Wednesday, December 3, 2008


The first thing that I do in the morning besides say hello to Saint Augustine who pears in my window during the dark winter months is pray the Liturgy of the Hours and review the readings for Mass. From that point a lot of time is spent on other things that at best involve just a seasoning of prayer. It is all quite mundane. There is the making of the bed, toiletries, getting dressed, preparing the house for the staff, bringing in the paper, (maybe – maybe someday feeding the dog) and turning on the computer.

Yesterday I was in my car driving to day school confessions at a neighboring parish and making a mental list of all the things that I had to do. I was in desperate need of stopping at a gas station before I would need to call AAA. That reminded me to turn off the cell phone before it would be forgotten and ring in the middle of a confession. Passing a store reminded me of things that I needed to pick up for the parish. Maybe I could stop on the way back if there were time.

These ruminations were interrupted by the car’s arrival at its destination. Pulling into the parking lot of the next parish over brought thoughts back to advent and the realization on how little time is spent on things that really matter. All the busy stuff mentioned above is necessary to living, but in the grand scheme of things hardly important. We are told to view everything sub specie aeternitatis or from the point of eternity. What is going to last? Not much. We will. God will. Our relationship with Him will. Love will. My car will not. The rectory will not. Even my body will not. Hope will not. Faith will not. Even the Eucharist will not since we will be before the Body of Christ in heaven.

Yet what requires the majority of our day and effort? Those very things that are like summer plants that are now passed and gone. They are like a bubble we try to keep aloft by getting under them and blowing air at them lest they fall into the grass and pop. That’s a lot of effort for something so transitory.

Of course much of this is a necessary evil (and I use the term loosely.) It is not a bad thing to make sure the body is taken care of, that those things entrusted to us are handled with careful stewardship, and that these efforts may take up much of our time. It’s the nature of the beast. The world in all that is in is in a constant state of decay and needs our vigilant efforts to keep it all together and moving. But there must be that break, that one hour out of twenty four, that one day out of seven that we stop and pay attention, plug into, and to remember the proper place of all that is transitory before that which is eternal, good, beautiful, and true lest in the end we be left with nothing for all of our efforts.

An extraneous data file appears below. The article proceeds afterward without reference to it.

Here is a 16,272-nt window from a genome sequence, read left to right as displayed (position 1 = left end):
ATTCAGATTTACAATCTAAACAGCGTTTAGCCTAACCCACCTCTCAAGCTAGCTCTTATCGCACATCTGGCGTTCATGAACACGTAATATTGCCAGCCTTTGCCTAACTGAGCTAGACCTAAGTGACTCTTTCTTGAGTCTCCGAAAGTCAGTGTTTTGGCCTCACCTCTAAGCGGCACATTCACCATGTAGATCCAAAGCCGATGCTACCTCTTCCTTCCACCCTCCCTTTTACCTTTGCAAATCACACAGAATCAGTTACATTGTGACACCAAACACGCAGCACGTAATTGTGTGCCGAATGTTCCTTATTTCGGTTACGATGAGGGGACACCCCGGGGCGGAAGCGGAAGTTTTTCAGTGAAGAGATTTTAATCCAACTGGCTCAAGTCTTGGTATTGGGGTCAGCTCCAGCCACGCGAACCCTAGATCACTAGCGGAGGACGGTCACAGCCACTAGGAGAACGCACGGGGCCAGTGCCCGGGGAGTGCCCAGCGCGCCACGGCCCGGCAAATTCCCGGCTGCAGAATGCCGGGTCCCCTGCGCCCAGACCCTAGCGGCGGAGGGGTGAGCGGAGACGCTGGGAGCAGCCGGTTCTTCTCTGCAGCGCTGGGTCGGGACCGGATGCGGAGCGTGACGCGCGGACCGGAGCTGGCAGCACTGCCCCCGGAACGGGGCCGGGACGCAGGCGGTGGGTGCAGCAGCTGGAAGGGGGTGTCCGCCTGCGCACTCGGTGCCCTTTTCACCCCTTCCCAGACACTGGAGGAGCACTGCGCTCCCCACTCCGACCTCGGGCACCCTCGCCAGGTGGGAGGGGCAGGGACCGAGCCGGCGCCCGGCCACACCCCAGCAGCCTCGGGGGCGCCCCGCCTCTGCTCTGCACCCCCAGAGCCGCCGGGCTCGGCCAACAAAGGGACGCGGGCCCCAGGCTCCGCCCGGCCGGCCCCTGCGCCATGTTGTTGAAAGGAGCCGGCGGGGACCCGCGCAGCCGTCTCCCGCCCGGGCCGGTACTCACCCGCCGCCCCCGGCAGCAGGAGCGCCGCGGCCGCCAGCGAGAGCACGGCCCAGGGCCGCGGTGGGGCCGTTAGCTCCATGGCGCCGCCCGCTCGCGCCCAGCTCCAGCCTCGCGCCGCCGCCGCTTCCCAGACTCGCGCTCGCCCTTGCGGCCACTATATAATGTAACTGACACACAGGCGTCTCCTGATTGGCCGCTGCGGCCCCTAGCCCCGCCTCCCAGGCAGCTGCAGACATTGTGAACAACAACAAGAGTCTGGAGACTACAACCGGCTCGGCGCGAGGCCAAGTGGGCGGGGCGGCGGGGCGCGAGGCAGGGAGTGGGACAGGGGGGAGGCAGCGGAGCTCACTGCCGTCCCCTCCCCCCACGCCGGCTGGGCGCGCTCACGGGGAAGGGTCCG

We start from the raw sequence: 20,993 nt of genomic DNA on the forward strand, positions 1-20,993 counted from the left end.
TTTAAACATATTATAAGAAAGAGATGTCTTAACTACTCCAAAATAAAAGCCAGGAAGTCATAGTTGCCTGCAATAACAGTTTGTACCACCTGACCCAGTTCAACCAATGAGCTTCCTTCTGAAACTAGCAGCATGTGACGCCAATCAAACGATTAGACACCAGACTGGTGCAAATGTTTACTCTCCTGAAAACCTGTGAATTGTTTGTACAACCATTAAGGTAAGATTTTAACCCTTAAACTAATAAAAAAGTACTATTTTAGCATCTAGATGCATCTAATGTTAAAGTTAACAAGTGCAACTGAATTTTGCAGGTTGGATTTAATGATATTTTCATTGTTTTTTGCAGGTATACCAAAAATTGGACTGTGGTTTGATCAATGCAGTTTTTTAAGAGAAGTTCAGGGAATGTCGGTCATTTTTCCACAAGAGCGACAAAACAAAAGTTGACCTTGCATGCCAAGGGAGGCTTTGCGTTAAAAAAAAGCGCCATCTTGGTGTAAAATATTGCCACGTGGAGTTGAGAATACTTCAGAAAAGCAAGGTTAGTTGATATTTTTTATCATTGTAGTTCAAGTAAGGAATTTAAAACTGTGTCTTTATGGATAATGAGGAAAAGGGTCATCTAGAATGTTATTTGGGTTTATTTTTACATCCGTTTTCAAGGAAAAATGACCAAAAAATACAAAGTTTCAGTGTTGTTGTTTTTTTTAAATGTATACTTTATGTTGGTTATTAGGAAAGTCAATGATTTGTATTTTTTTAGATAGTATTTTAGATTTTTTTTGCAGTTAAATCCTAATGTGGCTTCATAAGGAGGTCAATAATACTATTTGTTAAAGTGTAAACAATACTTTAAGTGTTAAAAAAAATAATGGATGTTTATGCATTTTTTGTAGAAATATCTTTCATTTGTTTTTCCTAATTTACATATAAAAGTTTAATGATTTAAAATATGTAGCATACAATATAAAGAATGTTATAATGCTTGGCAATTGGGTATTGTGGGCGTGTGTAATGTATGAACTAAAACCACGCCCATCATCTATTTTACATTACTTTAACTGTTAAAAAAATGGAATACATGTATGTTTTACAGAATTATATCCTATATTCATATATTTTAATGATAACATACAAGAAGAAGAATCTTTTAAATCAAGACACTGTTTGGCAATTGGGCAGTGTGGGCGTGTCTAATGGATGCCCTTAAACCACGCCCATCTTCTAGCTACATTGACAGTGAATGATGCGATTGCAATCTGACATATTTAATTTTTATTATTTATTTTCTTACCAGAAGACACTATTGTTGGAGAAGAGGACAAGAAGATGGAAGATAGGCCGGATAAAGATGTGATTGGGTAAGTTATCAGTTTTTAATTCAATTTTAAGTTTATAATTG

That is advent; to point us toward that which is eternal and to remind us to prepare the way for it in our hearts that when all that is left is that which is eternal we may know it and love it and it may know and embrace us.


Mrs. Curran said...

Reminds me of Fr K's admonition not to get so caught up in the urgent that we forget the important!

Anonymous said...

Good points, both Fr. V and Barbara. Fr. V., I wouldn't have thought about all this today. I've already lost my focus amidst the days' doings -- one *child* is trying to sew a blanket as a gift for someone, but kept losing parts of the machine (the cat had knocked one into the next room), and she has Judge Ugly blaring into the room the whole time. Another from here went down to the PD to get a copy of what he needed so as to get his license back, but there were complications including money. His friend, who may or may not be gay and may or may not actually know for sure himself, I wasn't too happy to see this morn, but only because I was like death warmed over with this cold; someone left the door unlocked (I should just say everyone but me), and I was in the midst of rescuing obnoxious kitten from obnoxious older cat, and his appearance then startled them all the more. I now have a deep tooth mark that hurts more than it should, and if I get up for the peroxide, I'll have to use the toilet, and moving will make me cough, and I'm too tired to move. (I'm just praying not to sneeze.) Meanwhile, over there in my bedroom closet is a stocking filled with candies and magazines that is supposed to go to Iraq for a young friend of a friend whose father felt the military was the best place for him.. I bought cards for others here to send out (if they want) and have to get down cellar to find my own to send (left over from last year). None of us have stamps. The kitchen floor looks like it was intended to be outside. There's chicken for supper, but there was no mayo for daughter's sandwich. I did manage to get the flea retardant onto the biggest cat, but I haven't tackled her litter box. That would make me cough..

Now, to see such as this from the viewpoint of eternity, I (and Everyone Else) would say, "THIS is what distracted you from nearness to the Lord?"

That's the beauty of musing sacred scripture as sacred scripture and praying the Hours. Thank you for doing so.

Unknown said...


Today's entry also reminds me of the statement :

Do not confuse activity with accomplishment.

Continuing, our definition of accomplishment influences our perspective and affects our ultimate focus.

uncle jim said...

when you travel, do use the most direct and fastest route to your destination?

or do you take the road less traveled ... the longer round about less direct route?

just wondering

Fr. V said...

Depends. Weather - mood - time - feeling guilty about global warming or not - if its a beautiful day - if I have most of my work done - if I don't care if I have my work done -

Is that round about enough for you?


uncle jim said...

i was noting how you got to the last paragraph of your post - it seemed you took the scenic route

i think we must be brothers

Fr. V said...

Carol - you are hystercial